On the Arab side, there will have to be a recognition that no Israeli government can or will agree to new arrangements under which Israel’s security would depend primarily on the good will of the Arabs. It is no doubt the case that political recognition and true acceptance are the ultimate objectives of peace. But any Israeli government will have to negotiate on the assumption that the last line of Israeli withdrawal could be the starting point of the next Arab attack, should the Arab governments or their successors have another change of heart in the future and repudiate or violate the agreement. Western observers and the Arabs themselves may consider the resumption of a state of war unlikely after an agreement, but the future intentions of the Arabs cannot be known with certainty now even by the Arabs themselves. Therefore, it is an elementary requirement of any new arrangement that it provide for the reasonable worst case—i.e., that Israel be able to defend itself if the Arabs do in fact subsequently go to war.

This means in practice that the Israeli requirement for secure borders must be taken into account and that the Arab expectation of every last inch is unrealistic. While the peculiar geography of Sinai makes it possible to base an adequate Israeli defense behind the pre-1967 line, provided that the peninsula is demilitarized, the opportunities on the other fronts are less promising. The West Bank, Gaza, and Golan are directly contiguous to Israeli population centers, and in these areas the old lines are devoid of natural obstacles to the movement of regular military forces or guerrilla units. Three-quarters of the Jewish population of Israel, and half its industry, are concentrated in the narrow coastal strip, only 9 to 18 miles wide, from the former Jordanian armistice line to the Mediterranean sea. Modern artillery, like the Soviet M-54 field gun, which has a range in excess of 17 miles, could reach any military installation, airfield, or factory in Israel’s central zone from emplacements on the West Bank. Surface-to-air missiles such as the Soviet SA-2 or the U.S. Hawk would cover not only the air space over the West Bank itself but also that over most of Israel’s first-line military airfields and the Ben-Gurion airport. Innumerable routes for guerrilla infiltration pass between the West Bank and the heavily populated areas of central Israel. The West Bank hills could provide ideal sanctuaries if they came under the control of a PLO government prepared to support a campaign of irregular warfare.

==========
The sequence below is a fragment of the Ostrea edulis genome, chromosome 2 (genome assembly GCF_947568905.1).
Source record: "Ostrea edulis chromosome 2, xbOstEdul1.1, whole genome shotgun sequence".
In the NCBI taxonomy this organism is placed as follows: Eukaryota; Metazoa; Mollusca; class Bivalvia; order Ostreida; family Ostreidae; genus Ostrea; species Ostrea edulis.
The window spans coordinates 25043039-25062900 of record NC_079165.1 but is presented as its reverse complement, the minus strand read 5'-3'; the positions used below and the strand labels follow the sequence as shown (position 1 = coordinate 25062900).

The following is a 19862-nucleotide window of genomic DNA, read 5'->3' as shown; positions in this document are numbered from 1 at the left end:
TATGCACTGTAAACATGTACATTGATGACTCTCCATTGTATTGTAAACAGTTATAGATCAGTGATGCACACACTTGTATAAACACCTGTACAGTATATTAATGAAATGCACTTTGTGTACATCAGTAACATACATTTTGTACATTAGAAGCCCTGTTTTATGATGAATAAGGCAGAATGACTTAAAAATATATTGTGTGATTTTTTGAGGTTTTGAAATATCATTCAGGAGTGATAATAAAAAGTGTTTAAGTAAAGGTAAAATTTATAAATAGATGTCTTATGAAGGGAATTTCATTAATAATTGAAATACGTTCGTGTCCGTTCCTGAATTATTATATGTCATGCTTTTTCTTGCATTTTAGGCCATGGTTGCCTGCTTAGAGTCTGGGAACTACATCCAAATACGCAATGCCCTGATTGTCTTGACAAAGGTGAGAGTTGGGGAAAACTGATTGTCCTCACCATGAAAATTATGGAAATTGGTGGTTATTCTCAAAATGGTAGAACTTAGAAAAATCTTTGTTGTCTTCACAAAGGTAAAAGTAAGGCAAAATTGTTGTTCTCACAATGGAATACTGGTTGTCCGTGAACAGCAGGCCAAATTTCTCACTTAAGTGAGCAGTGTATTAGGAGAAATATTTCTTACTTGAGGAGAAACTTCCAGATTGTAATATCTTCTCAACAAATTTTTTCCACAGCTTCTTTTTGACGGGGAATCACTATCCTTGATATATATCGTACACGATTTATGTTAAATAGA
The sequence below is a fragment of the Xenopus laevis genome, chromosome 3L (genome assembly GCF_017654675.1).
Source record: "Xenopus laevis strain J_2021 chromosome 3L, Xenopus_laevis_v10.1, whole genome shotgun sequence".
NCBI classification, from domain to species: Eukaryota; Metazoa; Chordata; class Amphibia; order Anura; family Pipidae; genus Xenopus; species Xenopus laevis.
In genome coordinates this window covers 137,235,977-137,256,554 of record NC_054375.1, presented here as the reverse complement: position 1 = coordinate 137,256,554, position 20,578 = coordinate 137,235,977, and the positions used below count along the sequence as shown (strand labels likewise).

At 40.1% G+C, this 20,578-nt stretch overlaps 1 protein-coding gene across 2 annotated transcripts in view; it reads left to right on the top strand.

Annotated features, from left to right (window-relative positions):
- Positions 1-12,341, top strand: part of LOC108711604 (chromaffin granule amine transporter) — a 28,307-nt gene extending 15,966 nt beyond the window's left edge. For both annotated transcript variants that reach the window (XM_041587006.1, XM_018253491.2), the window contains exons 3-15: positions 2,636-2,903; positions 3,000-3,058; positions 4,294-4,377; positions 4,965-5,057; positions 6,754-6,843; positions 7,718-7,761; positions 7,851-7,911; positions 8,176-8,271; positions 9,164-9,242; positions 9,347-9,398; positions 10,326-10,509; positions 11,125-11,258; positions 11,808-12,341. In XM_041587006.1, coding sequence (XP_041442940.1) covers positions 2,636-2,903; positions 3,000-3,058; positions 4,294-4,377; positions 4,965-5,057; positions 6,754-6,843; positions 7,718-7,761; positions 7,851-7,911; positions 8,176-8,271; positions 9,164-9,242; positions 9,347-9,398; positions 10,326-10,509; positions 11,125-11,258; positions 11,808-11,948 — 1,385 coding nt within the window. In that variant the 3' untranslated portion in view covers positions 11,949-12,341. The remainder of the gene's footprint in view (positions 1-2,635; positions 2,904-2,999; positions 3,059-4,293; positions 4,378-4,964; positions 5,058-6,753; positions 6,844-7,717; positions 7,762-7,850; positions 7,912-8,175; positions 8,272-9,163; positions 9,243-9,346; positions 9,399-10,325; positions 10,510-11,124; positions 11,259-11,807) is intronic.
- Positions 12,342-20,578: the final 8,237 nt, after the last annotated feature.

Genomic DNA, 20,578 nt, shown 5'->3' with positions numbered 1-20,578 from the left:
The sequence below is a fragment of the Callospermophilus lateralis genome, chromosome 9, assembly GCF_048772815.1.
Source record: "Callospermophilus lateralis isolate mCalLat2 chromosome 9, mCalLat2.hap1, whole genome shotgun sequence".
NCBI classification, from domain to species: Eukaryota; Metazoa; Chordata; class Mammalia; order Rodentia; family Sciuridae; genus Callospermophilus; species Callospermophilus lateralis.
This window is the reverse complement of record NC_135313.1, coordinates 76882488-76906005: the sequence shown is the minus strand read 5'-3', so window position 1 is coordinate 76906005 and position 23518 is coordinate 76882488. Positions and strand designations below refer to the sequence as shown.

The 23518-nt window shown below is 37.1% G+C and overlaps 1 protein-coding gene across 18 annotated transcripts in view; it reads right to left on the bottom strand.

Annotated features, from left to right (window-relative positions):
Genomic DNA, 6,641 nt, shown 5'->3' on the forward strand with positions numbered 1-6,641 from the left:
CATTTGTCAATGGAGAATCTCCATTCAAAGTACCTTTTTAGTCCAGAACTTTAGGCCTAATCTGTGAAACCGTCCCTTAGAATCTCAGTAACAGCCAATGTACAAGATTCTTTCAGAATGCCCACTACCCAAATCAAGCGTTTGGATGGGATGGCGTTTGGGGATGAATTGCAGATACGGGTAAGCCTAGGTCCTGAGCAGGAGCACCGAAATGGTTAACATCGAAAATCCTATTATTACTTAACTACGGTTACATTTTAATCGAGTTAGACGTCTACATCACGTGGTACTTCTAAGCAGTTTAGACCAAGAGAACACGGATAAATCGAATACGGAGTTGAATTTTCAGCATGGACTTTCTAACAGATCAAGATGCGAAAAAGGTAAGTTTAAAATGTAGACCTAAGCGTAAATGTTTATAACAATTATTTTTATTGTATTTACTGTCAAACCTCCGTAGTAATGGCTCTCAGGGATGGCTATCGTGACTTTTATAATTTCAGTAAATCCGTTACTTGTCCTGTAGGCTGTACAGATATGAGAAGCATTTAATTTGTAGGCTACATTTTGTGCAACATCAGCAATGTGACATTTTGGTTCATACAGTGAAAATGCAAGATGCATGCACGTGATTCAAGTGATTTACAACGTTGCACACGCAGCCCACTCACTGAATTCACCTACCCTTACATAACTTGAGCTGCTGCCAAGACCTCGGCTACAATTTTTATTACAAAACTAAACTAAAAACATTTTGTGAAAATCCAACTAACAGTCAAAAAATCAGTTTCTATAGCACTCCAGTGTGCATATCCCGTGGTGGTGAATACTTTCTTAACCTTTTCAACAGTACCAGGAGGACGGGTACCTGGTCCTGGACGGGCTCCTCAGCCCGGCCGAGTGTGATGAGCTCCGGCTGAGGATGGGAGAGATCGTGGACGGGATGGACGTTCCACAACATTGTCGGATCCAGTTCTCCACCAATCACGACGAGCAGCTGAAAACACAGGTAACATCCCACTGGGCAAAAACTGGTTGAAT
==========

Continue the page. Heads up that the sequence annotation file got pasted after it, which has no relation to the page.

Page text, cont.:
Nor would demilitarization be as simple to effect on this front. Unlike Sinai, the West Bank has an Arab population of 700,000, and there is a steady stream of commerce and communication between the local Arab population and the Arab countries to the east. Last year, 30,000 trucks crossed the Jordan bridges, carrying commercial goods to and from the Arab world. The West Bank would have its own airports and possibly also a seaport (at Gaza), and without meticulous inspection there would be opportunities to smuggle in significant quantities of modern arms, which concentrate accurate and effective firepower in smaller units. If a mechanism exists to prevent remilitarization without Israeli units in the Jordan Valley and other positions, it has not been identified convincingly in the available literature. Most advocates of demilitarization have merely assumed that the technical and political problems can be solved, without subjecting this assumption to any serious scrutiny, or they have reasoned from the “example” of Sinai. But Sinai is, in most respects, an exception rather than an example.

There are a very few Israeli military specialists, notably Matityahu Peled and Meir Pa’il, who demur from the consensus of the Israeli experts on the issue of secure borders, and their views have been given extensive and disproportionate publicity in the Arab world and the West. This has encouraged the illusion that what is in fact the preponderance of opinion in Israel on security questions, as reflected in the statements of senior military officers and ministers of defense, does not have to be taken seriously. There are, of course, also differences of opinion in the mainstream of Israeli thought on the requirements of security, but these take place within a narrower band. In the May 1977 elections, parties standing on a security platform similar to that of Pa’il and Peled got less than 2 per cent of the Jewish vote, though they had ample access to the media and put their case before the public fully and articulately. As the Arabs come to watch Israeli politics more closely, through elections, opinion polls, the media, and public statements, they will observe for themselves the real consensus within Israel and the limitations within which any Israeli government must operate. This will provide new opportunities to communicate with the Israelis, but it may also change the Arabs’ perspective over time on what is attainable.



Taking the Israeli requirement for defensible borders into account does not mean that the Arabs should be expected to concede sovereignty to Israel over the Arab population centers of Judea and Samaria and the Gaza Strip. Indeed, it is entirely possible that Israel could relinquish control over these population centers while retaining certain positions of particular strategic value but outside the populated areas, as in the Jordan Valley and the eastern foothills of Judea and Samaria. As noted earlier, the majority of Israelis would agree to such an arrangement, and there are indications that within the military establishment there is also considerable support for this approach as part of a general peace settlement.